Complementary medicine products information-seeking by pregnant and breastfeeding women in Australia.

Publication Type:
Journal Article
Citation:
Midwifery, 2019, 77 pp. 60 - 70
Issue Date:
2019-10
Full metadata record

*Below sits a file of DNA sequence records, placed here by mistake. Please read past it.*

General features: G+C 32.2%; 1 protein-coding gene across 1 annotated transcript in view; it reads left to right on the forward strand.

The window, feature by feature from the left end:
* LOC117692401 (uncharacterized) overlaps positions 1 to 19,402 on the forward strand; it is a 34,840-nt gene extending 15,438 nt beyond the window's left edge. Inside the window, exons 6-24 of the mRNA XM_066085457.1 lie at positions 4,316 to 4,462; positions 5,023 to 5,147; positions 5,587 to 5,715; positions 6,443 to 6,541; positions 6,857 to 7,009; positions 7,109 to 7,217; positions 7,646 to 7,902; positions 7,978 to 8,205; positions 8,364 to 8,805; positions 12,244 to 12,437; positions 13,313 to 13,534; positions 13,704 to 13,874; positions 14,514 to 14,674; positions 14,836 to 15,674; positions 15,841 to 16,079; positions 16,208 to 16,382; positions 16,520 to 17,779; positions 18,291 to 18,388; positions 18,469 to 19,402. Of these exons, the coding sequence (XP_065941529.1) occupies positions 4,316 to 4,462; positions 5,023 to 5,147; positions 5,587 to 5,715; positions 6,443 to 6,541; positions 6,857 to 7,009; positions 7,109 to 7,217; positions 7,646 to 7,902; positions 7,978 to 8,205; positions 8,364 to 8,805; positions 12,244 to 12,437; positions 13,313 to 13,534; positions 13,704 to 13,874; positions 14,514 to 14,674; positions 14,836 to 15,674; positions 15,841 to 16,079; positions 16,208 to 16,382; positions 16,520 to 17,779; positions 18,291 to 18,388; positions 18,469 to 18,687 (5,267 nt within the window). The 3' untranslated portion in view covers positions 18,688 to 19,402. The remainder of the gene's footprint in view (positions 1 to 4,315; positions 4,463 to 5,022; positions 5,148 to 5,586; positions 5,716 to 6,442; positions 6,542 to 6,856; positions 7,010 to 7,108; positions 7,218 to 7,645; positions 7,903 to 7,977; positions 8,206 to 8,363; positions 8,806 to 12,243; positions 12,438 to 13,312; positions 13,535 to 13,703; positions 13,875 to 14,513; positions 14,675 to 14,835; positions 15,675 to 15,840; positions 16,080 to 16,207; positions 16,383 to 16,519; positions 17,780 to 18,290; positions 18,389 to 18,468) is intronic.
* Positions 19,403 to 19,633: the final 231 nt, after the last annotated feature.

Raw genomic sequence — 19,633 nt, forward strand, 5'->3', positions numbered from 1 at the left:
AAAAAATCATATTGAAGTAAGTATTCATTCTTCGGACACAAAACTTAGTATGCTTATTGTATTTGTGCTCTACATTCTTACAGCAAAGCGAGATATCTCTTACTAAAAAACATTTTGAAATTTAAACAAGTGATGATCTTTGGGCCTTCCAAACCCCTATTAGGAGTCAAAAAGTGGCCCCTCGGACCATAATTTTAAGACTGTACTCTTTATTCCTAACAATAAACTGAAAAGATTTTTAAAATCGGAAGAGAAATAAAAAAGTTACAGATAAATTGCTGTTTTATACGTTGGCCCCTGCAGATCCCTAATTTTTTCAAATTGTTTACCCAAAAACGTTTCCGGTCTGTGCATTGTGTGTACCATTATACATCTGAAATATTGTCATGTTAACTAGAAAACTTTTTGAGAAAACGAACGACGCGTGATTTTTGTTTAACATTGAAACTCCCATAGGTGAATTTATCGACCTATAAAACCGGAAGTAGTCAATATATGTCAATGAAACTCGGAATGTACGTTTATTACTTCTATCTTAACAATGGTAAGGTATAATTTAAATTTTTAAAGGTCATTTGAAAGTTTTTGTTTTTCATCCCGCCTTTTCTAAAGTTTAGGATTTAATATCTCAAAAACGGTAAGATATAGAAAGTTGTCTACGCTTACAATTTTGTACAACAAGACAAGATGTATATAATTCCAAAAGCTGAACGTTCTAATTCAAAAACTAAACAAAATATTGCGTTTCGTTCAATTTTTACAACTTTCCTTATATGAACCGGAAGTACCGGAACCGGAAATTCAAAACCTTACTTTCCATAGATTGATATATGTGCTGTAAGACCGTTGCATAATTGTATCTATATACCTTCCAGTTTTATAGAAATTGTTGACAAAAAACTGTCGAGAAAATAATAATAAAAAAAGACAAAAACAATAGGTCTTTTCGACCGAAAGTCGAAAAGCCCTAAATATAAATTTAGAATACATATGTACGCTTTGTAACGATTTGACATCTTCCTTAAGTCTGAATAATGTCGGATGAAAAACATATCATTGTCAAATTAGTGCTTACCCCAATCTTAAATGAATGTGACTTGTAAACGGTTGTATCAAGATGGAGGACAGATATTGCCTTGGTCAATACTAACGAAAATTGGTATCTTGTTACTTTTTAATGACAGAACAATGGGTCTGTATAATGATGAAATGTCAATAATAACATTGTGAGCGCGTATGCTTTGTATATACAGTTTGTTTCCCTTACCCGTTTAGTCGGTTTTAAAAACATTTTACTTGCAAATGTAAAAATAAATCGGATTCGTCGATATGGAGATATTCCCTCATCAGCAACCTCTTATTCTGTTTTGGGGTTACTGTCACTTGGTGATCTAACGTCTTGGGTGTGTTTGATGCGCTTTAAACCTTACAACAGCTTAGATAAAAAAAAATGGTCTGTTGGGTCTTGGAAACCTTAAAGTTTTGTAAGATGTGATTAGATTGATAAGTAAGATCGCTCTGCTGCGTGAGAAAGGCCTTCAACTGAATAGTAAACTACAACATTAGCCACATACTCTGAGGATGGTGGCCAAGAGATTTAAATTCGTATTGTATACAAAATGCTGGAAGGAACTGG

OBJECTIVE: Complementary medicine product use in pregnancy and lactation is common but little is known about women's health literacy and information-seeking regarding this. The objectives of this study were to identify and explore pregnant or breastfeeding women's sources of, and rationale for seeking complementary medicine products information, the types of information sought, and how women felt their health care practitioners can help them receive information that meets their needs. DESIGN: A qualitative research design consisting of in-depth interviews and focus group discussions was conducted. Data were thematically analysed. Participants also completed two validated health literacy screening tools. SETTING: Communities in regional and metropolitan settings in Sydney and Northern New South Wales, and South-East Queensland, Australia. PARTICIPANTS: Twenty-five women (n = 7 pregnant, n = 17 breastfeeding, n = 1 both pregnant and breastfeeding) who currently used complementary medicine products participated. Eleven women were pregnant with or breastfeeding their first child; 14 had between one and four older children. FINDINGS: Twenty-four participants had high health literacy according to the validated screening tools. Around half of the participants had used complementary medicine products for most of their lives and 17 had used complementary medicine products to resolve or manage complex health conditions in adulthood or childhood. Women sought complementary medicine products information from three main sources. 1) Practical and safety information on complementary medicine products was sought from health care practitioners and published research; 2) health care practitioners were also sources of information on reasons for complementary medicine products recommendations and physiological actions; and 3) sharing experiences of complementary medicine products use with other mothers appeared to help women understand what to expect when taking complementary medicine products, support social-emotional wellbeing and encourage participants to look after their own health. Participants strongly expressed the desire for their mainstream biomedical health care practitioners to be more informed in, and open to, complementary medicine product use in pregnancy and breastfeeding. KEY CONCLUSIONS: Participants' high health literacy skills may have influenced them to seek comprehensive information on complementary medicine products from a variety of professional and lay sources. Their use of complementary medicine products in pregnancy and breastfeeding was a natural consequence from previous positive experiences with complementary medicine products and/or therapies. IMPLICATIONS FOR PRACTICE: Maternity care practitioners can positively enhance their interactions with pregnant or breastfeeding women who use complementary medicine products by respectfully discussing use within the context of these women's values and health goals, and by furthering their own education in complementary medicine products' safety, efficacy and indications in pregnancy and breastfeeding.
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